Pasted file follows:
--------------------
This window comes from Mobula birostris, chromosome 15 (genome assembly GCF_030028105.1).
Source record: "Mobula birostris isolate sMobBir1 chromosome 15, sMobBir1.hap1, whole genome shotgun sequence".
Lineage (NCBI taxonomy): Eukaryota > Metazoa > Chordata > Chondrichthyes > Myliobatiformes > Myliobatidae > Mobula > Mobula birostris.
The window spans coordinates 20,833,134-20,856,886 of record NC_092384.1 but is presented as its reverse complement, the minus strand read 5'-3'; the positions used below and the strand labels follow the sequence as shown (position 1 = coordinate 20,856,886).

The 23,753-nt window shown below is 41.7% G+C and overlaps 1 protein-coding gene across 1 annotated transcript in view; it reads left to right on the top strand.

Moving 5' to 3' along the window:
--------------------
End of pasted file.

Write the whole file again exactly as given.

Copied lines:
This window comes from Mobula birostris, chromosome 15 (genome assembly GCF_030028105.1).
Source record: "Mobula birostris isolate sMobBir1 chromosome 15, sMobBir1.hap1, whole genome shotgun sequence".
Lineage (NCBI taxonomy): Eukaryota > Metazoa > Chordata > Chondrichthyes > Myliobatiformes > Myliobatidae > Mobula > Mobula birostris.
The window spans coordinates 20,833,134-20,856,886 of record NC_092384.1 but is presented as its reverse complement, the minus strand read 5'-3'; the positions used below and the strand labels follow the sequence as shown (position 1 = coordinate 20,856,886).

The 23,753-nt window shown below is 41.7% G+C and overlaps 1 protein-coding gene across 1 annotated transcript in view; it reads left to right on the top strand.

Moving 5' to 3' along the window: